Nonbelief and Evil: Two Arguments for the Nonexistence of God by Theodore Drange

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Eodnhoj7
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Re: Nonbelief and Evil: Two Arguments for the Nonexistence of God by Theodore Drange

Post by Eodnhoj7 » Mon Nov 20, 2017 12:30 pm

uwot wrote:
Mon Nov 20, 2017 10:28 am
Eodnhoj7 wrote:
Sat Nov 18, 2017 4:04 pm
You believe some god may exist, but you don't believe he actually exists?
That's one way of putting it.
Eodnhoj7 wrote:
Sat Nov 18, 2017 4:04 pm
If God(s) may possibly exist, must God(s) eventually exist otherwise it would be "impossible"?
Do you really mean "eventually"? That doesn't fit the template of a creator of the universe. That aside, I cannot see any logical link between 'could exist' and 'must exist'.
What template is that exactly as you have provided none. In an infinite universe all possibilities must exist through a form of modal realism. However if you do not believe the universe is infinite, nor believe the concept of infinity exists, they by default your "truth as belief" will inevitably end.
Eodnhoj7 wrote:
Fri Nov 17, 2017 2:29 pm
...what arguments are those?
The usual suspects: ontological, which is simply unsound, and all the variations on teleological/design arguments, all of which rest on dodgy premises.
And as I said, what arguments are those? Ontological arguments stem from a priori evidence, much in the same manner atheist arguments do. The same for teleological arguments emphasis on order as a foundation, is simultaneously founded for atheist arguments in a seperate respect. The definition of a creator is not, and cannot be limited to either ontological and/or teleological arguments.

Now according to you, the premises are dodgy...what premises are those exactly? The premises you chose break down to belief in one respect and absence of belief in another, religious arguments follow a similiar structure as they believe in God but not x or they do not believe in x therefore they believe in God.

In all frankness, from what it appears, you appear not to believe in God(s) simply because you don't "feel" like it. That I can understand as a premise, but don't argue strict logic with the above.

Eodnhoj7 wrote:
Sat Nov 18, 2017 4:04 pm
I have to ask because the man who wrote the article, whatever his name is, didn't do a good job at all. I hoped for better from an "academic".
Well, it is a review of a book, that deals with two specific arguments (listed at the end of the review) that aim to show that "the God of evangelical Christianity" does not exist. To me, that's a no-brainer.
The arguments he applied used premises which do not exist. Take for example: God does not exist because Christians believe in x as a universal. However if X does not exist as part of the Christian doctrine, then the argument is founded on unsounded premises. The author is a bad author because he simply "lied" and used logic as a covering mechanism. Atheistic are bigger hypocrites than the religious.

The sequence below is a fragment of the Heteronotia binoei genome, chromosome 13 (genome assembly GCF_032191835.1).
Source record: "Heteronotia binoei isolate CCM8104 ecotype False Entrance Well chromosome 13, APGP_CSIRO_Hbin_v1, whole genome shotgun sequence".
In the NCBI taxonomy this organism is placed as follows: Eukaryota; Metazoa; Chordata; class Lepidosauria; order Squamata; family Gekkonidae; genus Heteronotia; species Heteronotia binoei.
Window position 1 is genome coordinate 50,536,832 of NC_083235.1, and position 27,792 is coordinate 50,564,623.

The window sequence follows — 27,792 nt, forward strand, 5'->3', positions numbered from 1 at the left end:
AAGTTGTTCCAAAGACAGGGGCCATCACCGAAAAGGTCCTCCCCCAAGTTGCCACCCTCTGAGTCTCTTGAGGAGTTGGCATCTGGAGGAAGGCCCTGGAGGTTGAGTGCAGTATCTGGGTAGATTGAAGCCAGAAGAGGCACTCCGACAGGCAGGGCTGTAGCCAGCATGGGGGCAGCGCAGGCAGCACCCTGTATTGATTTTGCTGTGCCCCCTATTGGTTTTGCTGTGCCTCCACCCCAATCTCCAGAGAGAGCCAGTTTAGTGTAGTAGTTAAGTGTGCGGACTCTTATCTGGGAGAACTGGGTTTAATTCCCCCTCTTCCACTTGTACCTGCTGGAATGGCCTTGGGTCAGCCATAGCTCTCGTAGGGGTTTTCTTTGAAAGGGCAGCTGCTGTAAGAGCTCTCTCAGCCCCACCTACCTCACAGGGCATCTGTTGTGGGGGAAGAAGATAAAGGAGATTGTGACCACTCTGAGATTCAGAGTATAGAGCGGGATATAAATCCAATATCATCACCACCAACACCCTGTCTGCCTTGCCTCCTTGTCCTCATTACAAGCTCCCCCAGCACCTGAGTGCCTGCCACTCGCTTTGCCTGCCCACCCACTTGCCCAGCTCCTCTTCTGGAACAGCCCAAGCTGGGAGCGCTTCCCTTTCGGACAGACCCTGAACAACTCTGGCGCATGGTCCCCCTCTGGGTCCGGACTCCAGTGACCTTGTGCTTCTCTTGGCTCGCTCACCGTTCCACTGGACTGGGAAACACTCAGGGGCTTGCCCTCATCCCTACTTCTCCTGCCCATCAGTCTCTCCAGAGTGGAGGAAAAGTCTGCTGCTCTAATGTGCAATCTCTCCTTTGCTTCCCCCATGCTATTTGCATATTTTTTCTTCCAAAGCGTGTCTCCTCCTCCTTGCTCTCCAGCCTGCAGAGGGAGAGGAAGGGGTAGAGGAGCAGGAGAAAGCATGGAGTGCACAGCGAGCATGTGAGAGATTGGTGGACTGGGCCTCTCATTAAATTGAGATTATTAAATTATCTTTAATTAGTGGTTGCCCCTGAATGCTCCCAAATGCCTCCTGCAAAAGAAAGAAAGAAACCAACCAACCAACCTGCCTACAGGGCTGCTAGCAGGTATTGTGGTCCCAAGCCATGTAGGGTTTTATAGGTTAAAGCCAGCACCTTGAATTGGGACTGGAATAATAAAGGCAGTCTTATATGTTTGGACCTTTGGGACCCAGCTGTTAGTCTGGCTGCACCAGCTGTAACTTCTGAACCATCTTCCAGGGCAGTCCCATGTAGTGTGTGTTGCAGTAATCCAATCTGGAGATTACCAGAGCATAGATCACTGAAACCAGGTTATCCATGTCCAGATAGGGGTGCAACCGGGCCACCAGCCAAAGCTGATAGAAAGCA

The god of evangelical Christianity is transparently based on a iron age myth, itself the distillation of earlier bronze age myths; manipulated and codified by the then two most influential mediterranean cultures, Rome and Greece, which since the reformation has been further distorted to suit a wide variety of local requirements.
Agreed, however the author does not argue this point specifically in his argument, if I remember correctly. Arguing against evangelical Christianity does not equate to God does not exist. You understand that logic, right?

But that is a different claim to no god at all exists.
Agreed, it is a completely different claim

Belinda
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Re: Nonbelief and Evil: Two Arguments for the Nonexistence of God by Theodore Drange

Post by Belinda » Mon Nov 20, 2017 12:49 pm

Dubious wrote:
Sun Nov 19, 2017 10:14 pm
If the universe were created by conscious intent why must it be by a so-called god? If "designed", it would seem more viable that an alien vastly advanced civilization in another universe or dimension understood the recipe, the rules by which to create one and so made the experiment. Once the engineering and rules of operation was completed the incipient universe goes its own way subject only to its internal dynamic or Dunamis.

Such a scenario would preclude any belief in god as absurd while still acknowledging the universe as created by an external will...not that I adhere to this idea. It was simply meant to show a counter possibility based on a conscious design setting without endlessly inserting god as its creator. It unbalances the heretofore historical relationship between god and universe.

Who knows if humans couldn't "compose" a universe in the fullness of time if allowed to exist and progress to the point when such an option may become viable. Logically, this idea makes more sense whether true or not than any single entity called god which is only deposited by the imagination since there's no other way to get there by other means.